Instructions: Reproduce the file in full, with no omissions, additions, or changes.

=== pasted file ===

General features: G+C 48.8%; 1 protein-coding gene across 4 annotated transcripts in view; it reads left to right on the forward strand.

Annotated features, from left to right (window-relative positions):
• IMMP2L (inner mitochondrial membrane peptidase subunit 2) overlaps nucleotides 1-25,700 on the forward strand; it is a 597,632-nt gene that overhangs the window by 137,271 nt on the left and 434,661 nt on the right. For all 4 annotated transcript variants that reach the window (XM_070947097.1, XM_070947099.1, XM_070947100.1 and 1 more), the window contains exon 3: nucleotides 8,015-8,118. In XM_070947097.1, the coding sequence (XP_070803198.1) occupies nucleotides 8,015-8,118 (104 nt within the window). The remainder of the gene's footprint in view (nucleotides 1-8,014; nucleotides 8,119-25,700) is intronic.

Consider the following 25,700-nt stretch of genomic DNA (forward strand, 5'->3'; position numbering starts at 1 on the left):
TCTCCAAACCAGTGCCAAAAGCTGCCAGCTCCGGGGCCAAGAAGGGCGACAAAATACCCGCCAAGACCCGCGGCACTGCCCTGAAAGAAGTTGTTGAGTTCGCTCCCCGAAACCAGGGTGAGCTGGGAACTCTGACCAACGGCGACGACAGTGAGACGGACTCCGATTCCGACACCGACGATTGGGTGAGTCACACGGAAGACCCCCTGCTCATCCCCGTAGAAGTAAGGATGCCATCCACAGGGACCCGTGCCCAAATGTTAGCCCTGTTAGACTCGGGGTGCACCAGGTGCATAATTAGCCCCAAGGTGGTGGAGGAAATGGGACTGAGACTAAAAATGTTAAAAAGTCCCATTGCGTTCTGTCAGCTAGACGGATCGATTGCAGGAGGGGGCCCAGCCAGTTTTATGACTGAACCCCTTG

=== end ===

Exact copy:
General features: G+C 48.8%; 1 protein-coding gene across 4 annotated transcripts in view; it reads left to right on the forward strand.

Annotated features, from left to right (window-relative positions):
• IMMP2L (inner mitochondrial membrane peptidase subunit 2) overlaps nucleotides 1-25,700 on the forward strand; it is a 597,632-nt gene that overhangs the window by 137,271 nt on the left and 434,661 nt on the right. For all 4 annotated transcript variants that reach the window (XM_070947097.1, XM_070947099.1, XM_070947100.1 and 1 more), the window contains exon 3: nucleotides 8,015-8,118. In XM_070947097.1, the coding sequence (XP_070803198.1) occupies nucleotides 8,015-8,118 (104 nt within the window). The remainder of the gene's footprint in view (nucleotides 1-8,014; nucleotides 8,119-25,700) is intronic.

Consider the following 25,700-nt stretch of genomic DNA (forward strand, 5'->3'; position numbering starts at 1 on the left):
TCTCCAAACCAGTGCCAAAAGCTGCCAGCTCCGGGGCCAAGAAGGGCGACAAAATACCCGCCAAGACCCGCGGCACTGCCCTGAAAGAAGTTGTTGAGTTCGCTCCCCGAAACCAGGGTGAGCTGGGAACTCTGACCAACGGCGACGACAGTGAGACGGACTCCGATTCCGACACCGACGATTGGGTGAGTCACACGGAAGACCCCCTGCTCATCCCCGTAGAAGTAAGGATGCCATCCACAGGGACCCGTGCCCAAATGTTAGCCCTGTTAGACTCGGGGTGCACCAGGTGCATAATTAGCCCCAAGGTGGTGGAGGAAATGGGACTGAGACTAAAAATGTTAAAAAGTCCCATTGCGTTCTGTCAGCTAGACGGATCGATTGCAGGAGGGGGCCCAGCCAGTTTTATGACTGAACCCCTTG